4.5.1 Supportive care

See validated screening tools mentioned in Principle 4 ‘Supportive care’.

A number of specific challenges and needs may arise for patients at this time:

  • assistance for dealing with emotional and psychological issues, including body image concerns, fatigue, quitting smoking, traumatic experiences, existential anxiety, treatment phobias, anxiety/depression, interpersonal problems and sexuality concerns
  • potential isolation from normal support networks, particularly for rural patients who are staying away from home for treatment
  • management of physical symptoms such as pain, fatigue, cough, breathlessness and halitosis
  • physical distress caused by breathlessness and coughing, which may be alleviated through a referral to allied health professionals (physiotherapy, occupational therapy, exercise physiologist or pulmonary rehabilitation); non-pharmacological strategies may be beneficial in breathlessness management (CareSearch 2019a) (note: if oxygen is medically indicated, this can be arranged through the relevant state aids and equipment program)
  • hoarseness may require referral to a speech therapist or ENT specialist
  • halitosis, which can occur if there is a necrotic tumour in the oropharynx or the lungs – patients need to be alerted to possible symptoms and what to do
  • haemoptysis (CareSearch 2019b) – ensure patients understand how to manage haemoptysis and obtain medical support
  • managing and taking medications – referral to a pharmacist may be required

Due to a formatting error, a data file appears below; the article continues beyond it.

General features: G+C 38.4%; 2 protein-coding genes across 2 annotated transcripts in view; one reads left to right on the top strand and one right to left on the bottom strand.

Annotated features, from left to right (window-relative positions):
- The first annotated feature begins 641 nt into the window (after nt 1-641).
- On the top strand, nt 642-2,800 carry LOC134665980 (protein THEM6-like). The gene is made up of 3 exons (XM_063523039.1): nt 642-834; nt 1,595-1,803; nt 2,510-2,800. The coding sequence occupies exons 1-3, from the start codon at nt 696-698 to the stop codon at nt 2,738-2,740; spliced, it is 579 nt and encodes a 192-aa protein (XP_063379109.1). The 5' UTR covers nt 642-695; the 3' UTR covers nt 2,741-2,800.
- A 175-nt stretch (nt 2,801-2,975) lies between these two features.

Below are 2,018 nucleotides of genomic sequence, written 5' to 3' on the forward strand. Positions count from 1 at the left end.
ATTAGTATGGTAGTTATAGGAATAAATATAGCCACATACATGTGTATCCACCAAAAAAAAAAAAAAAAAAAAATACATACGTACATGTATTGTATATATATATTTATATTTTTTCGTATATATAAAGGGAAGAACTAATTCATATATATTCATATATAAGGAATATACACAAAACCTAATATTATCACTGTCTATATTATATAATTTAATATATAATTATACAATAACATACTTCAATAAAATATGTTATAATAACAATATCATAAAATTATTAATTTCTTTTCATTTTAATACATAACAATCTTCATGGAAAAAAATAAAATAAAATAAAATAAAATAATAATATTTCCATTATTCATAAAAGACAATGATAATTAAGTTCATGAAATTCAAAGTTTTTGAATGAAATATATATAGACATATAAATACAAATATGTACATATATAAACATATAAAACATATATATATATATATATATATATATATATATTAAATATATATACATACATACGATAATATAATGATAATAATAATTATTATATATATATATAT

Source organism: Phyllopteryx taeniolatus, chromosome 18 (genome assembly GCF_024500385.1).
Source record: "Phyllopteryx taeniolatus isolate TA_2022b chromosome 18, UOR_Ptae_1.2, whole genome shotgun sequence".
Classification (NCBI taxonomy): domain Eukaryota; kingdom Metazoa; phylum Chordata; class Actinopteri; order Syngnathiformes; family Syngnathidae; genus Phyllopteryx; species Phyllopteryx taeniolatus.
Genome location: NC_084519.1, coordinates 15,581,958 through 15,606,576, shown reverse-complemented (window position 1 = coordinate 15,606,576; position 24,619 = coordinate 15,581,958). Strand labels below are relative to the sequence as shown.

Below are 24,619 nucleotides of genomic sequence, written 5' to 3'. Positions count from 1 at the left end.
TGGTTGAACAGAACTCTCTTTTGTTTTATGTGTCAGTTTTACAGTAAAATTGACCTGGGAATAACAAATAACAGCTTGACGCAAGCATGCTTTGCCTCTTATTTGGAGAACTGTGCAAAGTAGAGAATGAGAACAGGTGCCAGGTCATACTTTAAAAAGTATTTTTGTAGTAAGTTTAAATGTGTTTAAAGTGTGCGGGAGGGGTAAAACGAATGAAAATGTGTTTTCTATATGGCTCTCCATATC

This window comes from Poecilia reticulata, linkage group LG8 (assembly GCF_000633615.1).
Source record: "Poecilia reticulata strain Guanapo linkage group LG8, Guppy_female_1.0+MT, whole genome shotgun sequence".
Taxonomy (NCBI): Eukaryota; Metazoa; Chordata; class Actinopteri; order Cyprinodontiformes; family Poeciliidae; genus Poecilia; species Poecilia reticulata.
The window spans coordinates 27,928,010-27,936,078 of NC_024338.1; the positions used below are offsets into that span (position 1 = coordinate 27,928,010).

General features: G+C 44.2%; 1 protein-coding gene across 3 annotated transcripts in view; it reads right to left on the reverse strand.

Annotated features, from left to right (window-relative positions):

• decline in mobility or functional status as a result of treatment
  • assistance with beginning or resuming regular exercise with referral to an exercise physiologist or physiotherapist (COSA 2018; Hayes et al. 2019).

Early involvement of general practitioners may lead to improved cancer survivorship care following acute treatment. General practitioners can address many supportive care needs through good communication and clear guidance from the specialist team (Emery 2014).

Patients, carers and families may have these additional issues and needs:

  • financial issues related to loss of income (through reduced capacity to work or loss of work) and additional expenses as a result of illness or treatment
  • advance care planning, which may involve appointing a substitute decision-maker and completing an advance care directive
  • legal issues (completing a will, care of dependent children) or making an insurance, superannuation or social security claim on the basis of terminal illness or permanent disability.

Cancer Council’s 13 11 20 information and support line can assist with information and referral to local support services. Quitline 13 78 48 can provide information and support to quit smoking.

For more information on supportive care and needs that may arise for different population groups, see A and B, and special population groups.